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Dead girl's family harvests her eggs: Was it unethical?

ivf, in vitro fertilization
To fertilize an egg the old-fashioned way, sperm need to be able to swim. Not so with in-vitro (test tube) fertilization. In fact, when IVF technicians use tiny, robotically controlled glass straws to insert a single sperm inside an egg, they sometimes beat the sperm with the glass until it stops moving. The only thing that matters is the DNA inside the sperm. istockphoto

(CBS) Tragedy struck an Israeli girl's family last month when a 17-year-old girl died after being hit by a car. But a controversial court decision might allow a part of her to live on.

The Israeli-English newspaper Haaretz reports Chen Aida Ayash's family was granted a request by an Israeli court to harvest and freeze her eggs. The family had already agreed to donate their daughter's organs when they obtained the court order.

A medical source familiar with the case told Haaretz that the family originally wanted to fertilize her eggs with donated sperm and freeze them as embryos. But the court order only permitted harvesting the eggs - for now.

Nobody knows for sure why the Ayash family petitioned for this procedure.

"We don't know the reason why Chen's parents wanted it done," Maayan Maor, spokesperson for the Meir Medical Center in Kfar Sava, where the harvesting was done, told The Guardian. "We just received the court order and did the procedure."

The case set off a global ethical debate. Some viewed it as a landmark decision for families seeking continuity after a spouse or child passes away. Others thought the decision set a dangerous precedent.

"Using the gametes of a dead child to create another child creates a troubling precedent," Laurie Zoloth, director of the center for bioethics, science and society at Northwestern University told ABC News. "In a world in which thousands of children are lost and starving, the use of medical technology for this end raises other questions about the just use of shared resources."

Ethical reasons aside, some debated the legality of potentially fertilizing the eggs. Even though the eggs were already harvested, the family would need to prove to the court that Chen actually wanted children to move forward with fertilization.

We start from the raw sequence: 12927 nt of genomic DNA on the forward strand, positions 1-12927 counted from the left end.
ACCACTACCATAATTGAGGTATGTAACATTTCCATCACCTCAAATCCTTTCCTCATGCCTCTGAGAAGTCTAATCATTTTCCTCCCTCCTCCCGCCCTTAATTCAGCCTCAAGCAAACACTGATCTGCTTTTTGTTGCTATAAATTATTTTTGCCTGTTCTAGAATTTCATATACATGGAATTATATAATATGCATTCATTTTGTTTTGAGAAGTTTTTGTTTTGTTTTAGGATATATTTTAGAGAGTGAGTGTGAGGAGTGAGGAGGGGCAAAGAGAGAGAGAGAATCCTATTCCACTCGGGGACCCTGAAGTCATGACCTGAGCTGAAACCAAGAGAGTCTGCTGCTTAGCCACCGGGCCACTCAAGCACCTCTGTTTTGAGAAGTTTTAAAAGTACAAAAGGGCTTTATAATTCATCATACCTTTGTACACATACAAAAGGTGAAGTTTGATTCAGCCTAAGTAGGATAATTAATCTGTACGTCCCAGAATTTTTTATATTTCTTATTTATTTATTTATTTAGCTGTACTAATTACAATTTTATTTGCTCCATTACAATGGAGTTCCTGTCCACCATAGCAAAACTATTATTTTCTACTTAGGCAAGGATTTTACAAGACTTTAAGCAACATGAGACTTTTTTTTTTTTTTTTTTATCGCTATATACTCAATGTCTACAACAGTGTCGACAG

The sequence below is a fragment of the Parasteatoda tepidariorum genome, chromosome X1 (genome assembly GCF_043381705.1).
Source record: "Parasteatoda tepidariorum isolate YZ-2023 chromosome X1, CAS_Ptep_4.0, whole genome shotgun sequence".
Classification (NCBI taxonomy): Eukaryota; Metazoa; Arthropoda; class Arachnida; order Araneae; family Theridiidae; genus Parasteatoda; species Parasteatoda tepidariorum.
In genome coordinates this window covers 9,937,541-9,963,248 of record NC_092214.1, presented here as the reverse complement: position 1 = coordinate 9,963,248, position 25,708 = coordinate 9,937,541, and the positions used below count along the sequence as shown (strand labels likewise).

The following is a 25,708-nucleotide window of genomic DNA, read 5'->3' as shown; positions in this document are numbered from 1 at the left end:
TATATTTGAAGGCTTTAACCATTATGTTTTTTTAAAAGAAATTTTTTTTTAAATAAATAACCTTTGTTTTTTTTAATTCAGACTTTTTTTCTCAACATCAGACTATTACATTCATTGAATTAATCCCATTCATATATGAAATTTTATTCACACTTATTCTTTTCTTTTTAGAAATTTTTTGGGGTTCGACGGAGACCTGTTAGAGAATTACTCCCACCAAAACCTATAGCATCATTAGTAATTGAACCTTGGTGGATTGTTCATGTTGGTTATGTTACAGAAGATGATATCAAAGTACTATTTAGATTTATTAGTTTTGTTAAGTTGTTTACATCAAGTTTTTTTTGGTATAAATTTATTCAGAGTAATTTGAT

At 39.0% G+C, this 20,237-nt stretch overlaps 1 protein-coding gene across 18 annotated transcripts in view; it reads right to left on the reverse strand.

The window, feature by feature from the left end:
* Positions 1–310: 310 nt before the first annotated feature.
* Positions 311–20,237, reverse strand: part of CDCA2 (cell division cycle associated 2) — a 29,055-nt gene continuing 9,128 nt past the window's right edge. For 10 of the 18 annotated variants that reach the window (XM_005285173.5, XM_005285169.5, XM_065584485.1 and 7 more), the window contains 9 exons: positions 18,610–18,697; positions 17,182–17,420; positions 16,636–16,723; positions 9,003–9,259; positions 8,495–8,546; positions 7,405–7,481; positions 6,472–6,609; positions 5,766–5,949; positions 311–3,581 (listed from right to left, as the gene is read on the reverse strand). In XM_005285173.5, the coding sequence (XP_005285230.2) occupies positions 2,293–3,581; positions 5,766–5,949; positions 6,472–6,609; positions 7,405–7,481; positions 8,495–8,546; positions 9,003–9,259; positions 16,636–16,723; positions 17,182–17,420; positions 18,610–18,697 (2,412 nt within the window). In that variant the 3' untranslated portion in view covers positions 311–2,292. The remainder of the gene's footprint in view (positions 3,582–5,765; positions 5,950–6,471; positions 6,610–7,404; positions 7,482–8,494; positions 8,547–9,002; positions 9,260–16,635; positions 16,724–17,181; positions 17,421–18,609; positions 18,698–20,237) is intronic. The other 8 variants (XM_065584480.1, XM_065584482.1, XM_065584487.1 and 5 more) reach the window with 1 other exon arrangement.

"It strikes me as unlikely a minor child would have had the capacity and maturity to meaningfully assert an interest in motherhood, let alone motherhood after her death," Judith F. Daar, professor of law at Whittier Law School in Costa Mesa, Calif, told ABC. "Families must try to set aside their understandable desire to keep a part of their child and focus on what their child would have actually wanted."

Apparently the family had a change of heart amid the media firestorm. The Independent reported Chen's family dropped their bid to fertilize her frozen eggs. But the ramifications of the court ruling will surely carry on.

"It's revolutionary," Irit Rosenblum, a lawyer who founded the family rights advocacy group, New Family, told The Independent ."It's great that people have a chance to decide"

The harvesting and freezing of eggs is a delicate procedure called oocyte cryopreservation. Doctors perform an egg retrieval by inserting an ultrasound-guided needle into the vagina to locate the ovaries to remove the eggs, which are then immediately frozen. Sometimes people harvest and freeze eggs when fertility is threatened by cancer or other diseases, according to the NYU Fertility Center. Other times people opt to freeze their eggs if they currently are not in a situation conducive to childbearing  but feel they might want that option at a later date.

Does a family have a right to harvest eggs from a deceased child? Tell us what you think.

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